These are the blueberry fruit bars Karen baked on Sunday morning. I have just stopped myself having my third one today. These are right at the top of my ten best Karen-made cakes.
Monday morning was cold yet again and the canal was only partly frozen so we set off for a three mile cruise to get ever nearer Fradley junction which we cannot pass until next Monday because of the lock maintenance work. Part of the route today was a two mile straight running parallel and right alongside the A38. Not the sort of stretch where we would moor up for lunch let alone overnight.
Karen spotted these snowdrops in bloom – our first of the year.
We went through just three locks today – this one is Barton Turn lock.
And this one, Wychnor lock, still has an old crane and wooden storehouse next to it. It always amazes me how things like this are still standing especially after canals went into disuse.
This is our new location with a nice wide tow path so we can get some log sawing done. It is also far enough away from the A38 so that we are not drowned out by traffic noise. We are now just three miles and six locks from Fradley junction so we will spend some time here at Wychnor and a bit further west in Alrewas. Secretly, I think Karen took this picture to show off the clean side of the boat. We stopped for water on our way down to Wychnor against the opposite tow path and stupidly forgot to clean that side of the boat.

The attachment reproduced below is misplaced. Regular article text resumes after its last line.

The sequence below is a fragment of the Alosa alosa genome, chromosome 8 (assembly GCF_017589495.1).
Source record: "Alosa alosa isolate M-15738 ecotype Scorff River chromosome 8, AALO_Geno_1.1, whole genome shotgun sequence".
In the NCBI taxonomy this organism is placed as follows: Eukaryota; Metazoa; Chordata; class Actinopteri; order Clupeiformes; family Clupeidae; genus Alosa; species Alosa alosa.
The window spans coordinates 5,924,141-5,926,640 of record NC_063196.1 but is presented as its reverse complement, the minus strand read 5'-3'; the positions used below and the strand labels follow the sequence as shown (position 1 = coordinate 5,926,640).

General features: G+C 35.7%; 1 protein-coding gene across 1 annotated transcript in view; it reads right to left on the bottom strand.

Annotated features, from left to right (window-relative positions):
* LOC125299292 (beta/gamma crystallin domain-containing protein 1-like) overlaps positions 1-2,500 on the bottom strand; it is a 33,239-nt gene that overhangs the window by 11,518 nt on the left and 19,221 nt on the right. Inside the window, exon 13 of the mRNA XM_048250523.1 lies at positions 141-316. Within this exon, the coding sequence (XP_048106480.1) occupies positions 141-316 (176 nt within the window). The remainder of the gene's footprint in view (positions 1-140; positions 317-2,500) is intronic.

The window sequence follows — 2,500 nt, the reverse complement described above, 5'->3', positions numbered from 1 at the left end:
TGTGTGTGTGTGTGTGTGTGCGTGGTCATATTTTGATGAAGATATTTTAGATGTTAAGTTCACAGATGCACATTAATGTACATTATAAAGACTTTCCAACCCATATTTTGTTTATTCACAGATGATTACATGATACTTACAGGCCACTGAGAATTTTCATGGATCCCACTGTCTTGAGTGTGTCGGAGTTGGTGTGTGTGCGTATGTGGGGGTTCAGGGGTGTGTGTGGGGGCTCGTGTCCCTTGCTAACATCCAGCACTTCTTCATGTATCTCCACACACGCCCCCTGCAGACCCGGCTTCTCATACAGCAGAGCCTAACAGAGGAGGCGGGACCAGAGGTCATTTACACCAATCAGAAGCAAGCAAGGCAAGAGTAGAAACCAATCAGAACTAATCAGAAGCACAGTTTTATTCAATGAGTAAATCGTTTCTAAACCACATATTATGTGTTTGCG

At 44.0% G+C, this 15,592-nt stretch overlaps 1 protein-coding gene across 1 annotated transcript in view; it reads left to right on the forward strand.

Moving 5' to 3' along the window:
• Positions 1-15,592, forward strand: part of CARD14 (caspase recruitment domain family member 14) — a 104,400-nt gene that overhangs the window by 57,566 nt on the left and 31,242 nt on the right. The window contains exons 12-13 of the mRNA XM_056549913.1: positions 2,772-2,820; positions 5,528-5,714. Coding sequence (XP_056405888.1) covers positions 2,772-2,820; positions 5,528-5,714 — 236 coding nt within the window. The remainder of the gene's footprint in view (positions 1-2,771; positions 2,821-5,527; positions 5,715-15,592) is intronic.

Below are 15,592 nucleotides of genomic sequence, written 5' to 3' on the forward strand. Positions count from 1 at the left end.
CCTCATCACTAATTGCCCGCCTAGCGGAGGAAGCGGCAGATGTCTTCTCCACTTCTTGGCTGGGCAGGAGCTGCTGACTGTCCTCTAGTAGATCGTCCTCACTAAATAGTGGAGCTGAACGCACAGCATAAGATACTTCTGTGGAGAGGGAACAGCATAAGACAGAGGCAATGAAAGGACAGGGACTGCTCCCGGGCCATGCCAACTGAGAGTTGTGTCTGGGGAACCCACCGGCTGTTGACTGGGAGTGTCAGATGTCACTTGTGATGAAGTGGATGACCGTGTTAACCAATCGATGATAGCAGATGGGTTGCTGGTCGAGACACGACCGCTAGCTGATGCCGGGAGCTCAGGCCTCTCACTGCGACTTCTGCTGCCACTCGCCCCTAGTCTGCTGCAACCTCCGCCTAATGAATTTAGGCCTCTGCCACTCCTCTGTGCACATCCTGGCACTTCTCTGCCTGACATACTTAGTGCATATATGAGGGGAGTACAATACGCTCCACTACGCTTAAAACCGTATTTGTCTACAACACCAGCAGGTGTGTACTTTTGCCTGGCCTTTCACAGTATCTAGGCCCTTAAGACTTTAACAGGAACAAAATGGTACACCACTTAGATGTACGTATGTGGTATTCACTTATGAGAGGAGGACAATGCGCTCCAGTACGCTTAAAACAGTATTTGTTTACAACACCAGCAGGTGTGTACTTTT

After a cup of tea and another blueberry fruit bar we wandered to yet another deserted medieval village and took some pictures. Some of the houses in the village were destroyed in order to build the canal.
These signs are at the entrance to the site. We found the one on the stile really evocative and sums up the care some people show for places.
The church and two farm houses are all that remain standing.
When we were walking back to the boat we saw two C&RT guys. They were trying to retrieve a fridge/freezer from the canal.
Apparently it was first reported a week ago and this was the third time they had been out to try and get it; they couldn't even find it on the previous two occasions. I felt rather proud of myself as I managed to use the term ’drag rake’ in a normal conversation. I asked them if they were assembling their drag rake to retrieve the fridge/freezer.
They managed to latch onto it but health and safety risk assessment said they had to drag it to the next lock in order to retrieve it safely by solid ground.
One guy went off to take their van down to the next lock and left the other guy dragging it along. We gave up watching as we knew it was going to get tricky – there were some wide reed beds coming up and we could see that the drag rake wouldn’t be long enough.
Sure enough about 20 minutes after we got back on board he walked passed our boat with the drag rake disassembled and no fridge/freezer. Suspect we may feel a bump in the night when it reaches us.